Ignore it. It's likely that the software is not interpreting the latency correctly and is coming back with a false positive. You're behind a double-NAT network. The chances it is compromised from the outside is minuscule, unless you launched a fraudulent email payload that infected the router.
Out of curosity, what exactly does the Norton program say in regards to the "Network Compromised"? Having more details would be useful.
A man in the middle attack warning is often the result of an issue with a certificate. Though I have no idea what resource Norton is checking and seeing a certificate issue with. If you browse to your cable modem, do you get any security warnings?
I think the address is: https://192.168.0.1 (someone please correct me if that is wrong).
Yeah when you browse using https (the "s" is the important part) you are saying that you want a secure communication channel and your transmission to that website to be encrypted. Browsers use certificates which contain encyprtion keys and identity information. The browser will validate, for example, that https://google.com is really Google and not someone who intercepted your traffic and put up a fake page and is now recording what you type. If they impersonate a bank website for instance, they could get your banking credentials.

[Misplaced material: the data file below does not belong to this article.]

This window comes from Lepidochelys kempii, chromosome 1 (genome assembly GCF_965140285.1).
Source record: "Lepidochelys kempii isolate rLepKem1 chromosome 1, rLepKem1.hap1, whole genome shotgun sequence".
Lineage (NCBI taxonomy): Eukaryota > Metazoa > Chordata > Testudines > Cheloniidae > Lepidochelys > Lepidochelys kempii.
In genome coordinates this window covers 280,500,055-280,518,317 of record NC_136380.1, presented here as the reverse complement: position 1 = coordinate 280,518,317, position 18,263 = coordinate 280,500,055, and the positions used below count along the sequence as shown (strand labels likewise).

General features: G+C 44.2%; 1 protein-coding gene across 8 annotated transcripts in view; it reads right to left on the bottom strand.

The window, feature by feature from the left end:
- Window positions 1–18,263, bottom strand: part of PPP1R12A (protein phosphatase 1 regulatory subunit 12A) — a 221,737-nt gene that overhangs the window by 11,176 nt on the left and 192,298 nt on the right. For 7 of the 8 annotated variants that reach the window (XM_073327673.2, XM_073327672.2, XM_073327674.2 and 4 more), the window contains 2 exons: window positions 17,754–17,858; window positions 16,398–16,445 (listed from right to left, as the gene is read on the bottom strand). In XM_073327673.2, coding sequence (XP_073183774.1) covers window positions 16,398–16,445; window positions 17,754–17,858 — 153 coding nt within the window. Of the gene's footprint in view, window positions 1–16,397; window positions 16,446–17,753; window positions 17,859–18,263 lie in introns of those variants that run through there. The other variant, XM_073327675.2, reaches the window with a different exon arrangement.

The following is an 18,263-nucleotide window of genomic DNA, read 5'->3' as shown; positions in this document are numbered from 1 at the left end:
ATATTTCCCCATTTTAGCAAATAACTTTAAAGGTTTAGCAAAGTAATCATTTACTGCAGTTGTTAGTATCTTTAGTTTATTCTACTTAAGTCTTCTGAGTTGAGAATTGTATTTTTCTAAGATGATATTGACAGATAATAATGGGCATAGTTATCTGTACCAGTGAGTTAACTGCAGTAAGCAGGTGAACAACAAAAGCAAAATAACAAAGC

But HughesNet doesn't own 192.168.0.1, anyone can use that IP address because that's a private IP address space. So your browser will warn you that the certificate doesn't match correctly, which is the warning that you saw (it will still give you an option to continue to the site). I suspect Norton is picking that up as well. When it validates your network, it sees that the gateway you use to connect to the internet has a mismatched certificate and shows you that error. If Norton gives you an option to "Trust" that network, you can probably select that option so that the warning goes away.
Since it is a security concern though, hopefully one of the Moderators can confirm this behavior or otherwise explain it, but I'm fairly confident that you can ignore it.
Firefox provides a similar warning when there's either no certificate or the domain doesn't match when using secure http, as I'd suspect most browsers would.
The correct way to access the System Control Center embedded in the modem is using http (no 's'):
Edit: That second one is actually incorrect, but it's something like that.